You may even avoid thinking about it at all! That sweet baby has got to come out somehow, and you may be less scared of the process if you understand the stages of labor.
"Oh, those Braxton Hicks contractions seem a little rhythmical all of a sudden. I'm not quite sure, though." That sounds like a bit of an anticlimax after all those months of waiting for your baby, but your labor may well start with that. By the time it is time for you to give birth, you will already be used to Braxton Hicks contractions and may think nothing of the increased frequency of your contractions. Early labor contractions don't, you see, hurt much. They feel much the same as the practice contractions you have been having for months. After a while, you may realize that your contractions are getting slightly heavier, longer, and are coming closer together. Could it be labor?
At this point, ask your partner to time the intervals and length of the contractions. Or call your mom or a friend with kids to see what she thinks. Once you realize you are in labor, you may wonder if this is "it" and what all those women were complaining about early labor contractions are only a little more painful than menstrual pains. Alternatively, your first sign of labor could be the breaking of your bag of waters. Some women also have really heavy labor right away, but this is relatively rare. By the time your contractions are four minutes apart and last over a minute, it is generally time to head to hospital or call your midwife. Discuss the exact plan with your healthcare provider, as there will be differences depending on the distance to have to go.
Your cervix already started opening up during early labor. Active labor is when things start getting heavier. You may be laughing at the relief you felt when you though labor wasn't that painful women in active labor may start vocalizing with contractions (or just "screaming" if you are less politically correct!), may make swaying movements with their body to ease the pain, doing breathing exercises, or begging for an epidural. If you are not having epidural anesthesia or some other form of medical pain relief, you may find walking, sitting on a birthing ball, having a bath or using a birth tub takes the edge off. Active labor goes on until your cervix is dilated to eight centimeters. For a first time mom, this can go on for many hours six to eight is about average, but it can also take longer. If you are giving birth in a hospital, there may be a time limit on how long you are allowed to labor naturally before labor augmentation is recommended (strongly), especially if your water has broken or has been ruptured artificially. After eight centimeters, you transition to a new stage.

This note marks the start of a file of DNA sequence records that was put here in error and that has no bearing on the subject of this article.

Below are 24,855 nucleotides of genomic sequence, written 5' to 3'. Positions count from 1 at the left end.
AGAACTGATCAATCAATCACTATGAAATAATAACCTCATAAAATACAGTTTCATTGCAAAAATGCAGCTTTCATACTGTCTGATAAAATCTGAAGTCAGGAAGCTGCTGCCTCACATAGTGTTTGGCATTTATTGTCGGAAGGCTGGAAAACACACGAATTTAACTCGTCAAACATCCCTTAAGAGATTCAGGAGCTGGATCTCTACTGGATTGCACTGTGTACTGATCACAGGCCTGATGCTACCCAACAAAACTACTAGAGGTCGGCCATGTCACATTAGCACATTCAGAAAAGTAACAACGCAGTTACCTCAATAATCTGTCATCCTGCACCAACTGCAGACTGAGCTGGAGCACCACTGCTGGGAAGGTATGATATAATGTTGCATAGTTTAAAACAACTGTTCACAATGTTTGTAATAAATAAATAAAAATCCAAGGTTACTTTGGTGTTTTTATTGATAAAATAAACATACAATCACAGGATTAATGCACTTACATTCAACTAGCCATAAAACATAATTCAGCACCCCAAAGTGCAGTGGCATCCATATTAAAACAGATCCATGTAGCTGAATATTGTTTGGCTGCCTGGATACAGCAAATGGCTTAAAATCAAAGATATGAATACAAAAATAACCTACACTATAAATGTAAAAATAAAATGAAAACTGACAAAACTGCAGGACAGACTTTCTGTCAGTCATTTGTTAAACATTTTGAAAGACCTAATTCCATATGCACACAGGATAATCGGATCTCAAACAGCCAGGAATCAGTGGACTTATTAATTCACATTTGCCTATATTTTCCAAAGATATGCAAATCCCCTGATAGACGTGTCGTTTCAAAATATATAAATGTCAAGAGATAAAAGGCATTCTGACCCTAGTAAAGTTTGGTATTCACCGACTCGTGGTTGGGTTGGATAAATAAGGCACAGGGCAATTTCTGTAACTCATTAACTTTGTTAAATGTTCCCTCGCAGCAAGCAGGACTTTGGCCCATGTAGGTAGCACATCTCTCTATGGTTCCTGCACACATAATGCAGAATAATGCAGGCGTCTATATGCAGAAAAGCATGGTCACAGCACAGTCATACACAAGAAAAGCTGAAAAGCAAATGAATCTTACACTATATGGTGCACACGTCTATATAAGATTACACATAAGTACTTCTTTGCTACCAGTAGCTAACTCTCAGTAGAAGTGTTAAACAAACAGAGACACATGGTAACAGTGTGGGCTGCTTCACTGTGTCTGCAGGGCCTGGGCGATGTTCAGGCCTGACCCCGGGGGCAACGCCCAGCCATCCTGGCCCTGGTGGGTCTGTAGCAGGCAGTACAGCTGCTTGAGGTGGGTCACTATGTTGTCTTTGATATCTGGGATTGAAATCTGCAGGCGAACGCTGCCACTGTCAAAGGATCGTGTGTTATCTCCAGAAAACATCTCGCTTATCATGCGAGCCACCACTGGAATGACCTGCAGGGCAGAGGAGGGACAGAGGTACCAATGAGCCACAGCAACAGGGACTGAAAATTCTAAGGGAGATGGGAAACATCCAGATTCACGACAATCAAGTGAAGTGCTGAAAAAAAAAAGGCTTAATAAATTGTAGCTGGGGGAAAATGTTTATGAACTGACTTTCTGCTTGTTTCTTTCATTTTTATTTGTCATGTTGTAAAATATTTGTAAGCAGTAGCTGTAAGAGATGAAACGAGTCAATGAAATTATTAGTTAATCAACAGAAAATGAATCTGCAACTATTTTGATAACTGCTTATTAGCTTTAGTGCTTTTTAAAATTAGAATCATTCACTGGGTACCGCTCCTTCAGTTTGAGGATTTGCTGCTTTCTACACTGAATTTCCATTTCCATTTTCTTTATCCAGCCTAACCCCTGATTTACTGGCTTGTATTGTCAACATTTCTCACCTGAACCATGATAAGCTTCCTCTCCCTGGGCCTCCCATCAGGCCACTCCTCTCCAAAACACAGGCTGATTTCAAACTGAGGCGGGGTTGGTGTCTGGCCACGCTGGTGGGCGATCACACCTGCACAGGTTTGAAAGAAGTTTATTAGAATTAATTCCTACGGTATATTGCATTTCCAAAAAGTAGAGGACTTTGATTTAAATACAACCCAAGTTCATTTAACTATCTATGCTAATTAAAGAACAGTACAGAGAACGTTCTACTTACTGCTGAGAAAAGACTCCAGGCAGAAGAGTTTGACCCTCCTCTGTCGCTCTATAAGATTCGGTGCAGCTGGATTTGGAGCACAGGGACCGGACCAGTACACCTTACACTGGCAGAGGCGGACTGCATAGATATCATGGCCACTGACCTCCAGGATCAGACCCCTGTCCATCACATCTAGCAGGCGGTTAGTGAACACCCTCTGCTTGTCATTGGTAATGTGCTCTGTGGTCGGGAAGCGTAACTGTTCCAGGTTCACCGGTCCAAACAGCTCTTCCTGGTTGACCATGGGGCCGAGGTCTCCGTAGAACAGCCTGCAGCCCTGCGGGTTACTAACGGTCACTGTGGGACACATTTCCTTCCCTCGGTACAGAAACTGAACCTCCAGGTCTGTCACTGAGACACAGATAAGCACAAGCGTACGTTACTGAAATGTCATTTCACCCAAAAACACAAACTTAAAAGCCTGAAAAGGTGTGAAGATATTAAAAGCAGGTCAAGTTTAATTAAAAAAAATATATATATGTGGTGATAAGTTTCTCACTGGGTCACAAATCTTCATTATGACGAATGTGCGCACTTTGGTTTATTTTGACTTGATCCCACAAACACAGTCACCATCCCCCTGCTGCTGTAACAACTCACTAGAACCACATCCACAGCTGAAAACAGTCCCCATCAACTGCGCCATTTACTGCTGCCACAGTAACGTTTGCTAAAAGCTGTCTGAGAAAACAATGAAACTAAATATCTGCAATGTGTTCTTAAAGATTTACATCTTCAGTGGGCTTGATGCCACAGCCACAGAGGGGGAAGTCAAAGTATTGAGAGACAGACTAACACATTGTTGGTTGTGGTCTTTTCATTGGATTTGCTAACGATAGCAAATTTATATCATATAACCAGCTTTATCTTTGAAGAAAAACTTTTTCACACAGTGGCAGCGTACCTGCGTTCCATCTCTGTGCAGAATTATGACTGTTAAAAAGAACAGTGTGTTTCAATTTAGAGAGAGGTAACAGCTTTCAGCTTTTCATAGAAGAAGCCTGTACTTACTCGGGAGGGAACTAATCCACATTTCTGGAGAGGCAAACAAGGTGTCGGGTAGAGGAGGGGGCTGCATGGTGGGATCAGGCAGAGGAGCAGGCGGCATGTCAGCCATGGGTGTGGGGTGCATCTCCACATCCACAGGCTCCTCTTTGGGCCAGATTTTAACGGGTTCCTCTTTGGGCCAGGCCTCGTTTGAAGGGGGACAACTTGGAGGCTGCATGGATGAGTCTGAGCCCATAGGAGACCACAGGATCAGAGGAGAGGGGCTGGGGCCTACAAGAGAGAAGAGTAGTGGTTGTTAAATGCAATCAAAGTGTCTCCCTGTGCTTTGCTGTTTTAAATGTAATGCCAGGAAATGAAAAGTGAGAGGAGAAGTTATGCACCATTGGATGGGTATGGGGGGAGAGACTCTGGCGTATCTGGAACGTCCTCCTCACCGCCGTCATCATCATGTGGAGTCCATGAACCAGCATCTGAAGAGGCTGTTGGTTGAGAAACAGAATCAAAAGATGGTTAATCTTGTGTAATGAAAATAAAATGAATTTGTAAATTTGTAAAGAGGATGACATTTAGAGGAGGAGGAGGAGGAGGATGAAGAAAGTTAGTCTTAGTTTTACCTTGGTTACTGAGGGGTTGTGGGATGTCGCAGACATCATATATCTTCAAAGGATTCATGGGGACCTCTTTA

From eight centimeters until you are fully dilated, and you are ready to push, you are in "transition". This is the hardest part of labor for most women, including those who have opted to have an epidural. Transition can take anywhere from a few minutes to a few hours, depending on the individual woman and whether she has already had a baby before.
The pushing stage of labor is also called the second stage you are no longer working on dilating your cervix, and your body's new "job" is helping your baby descend down the birth canal, and to give birth to her. Depending on your healthcare provider, you may be able to push with the urge or let your body do the work, or you may have directed pushing during labor. Pushing can be over and done with really quickly, or it may take quite a while. The most common position is the lithotomy position, which is on your back and usually with your feet being higher (in stirrups, for example). Women having an unmedicated vaginal birth may prefer to squat, stand, sit on a birth ball, or give birth on all fours. This is something you should discuss with your healthcare provider beforehand.
The third stage
When your baby has been born, you may think labor and delivery is over. It isn't the placenta still needs to be delivered, and this is the third stage of labor. This normally happens within 30 minutes of the birth of your baby. You may feel light contractions when your placenta is ready to come out, or it may just slip out. In the meanwhile, you are hopefully cuddling your baby and trying to breastfeed for the first time.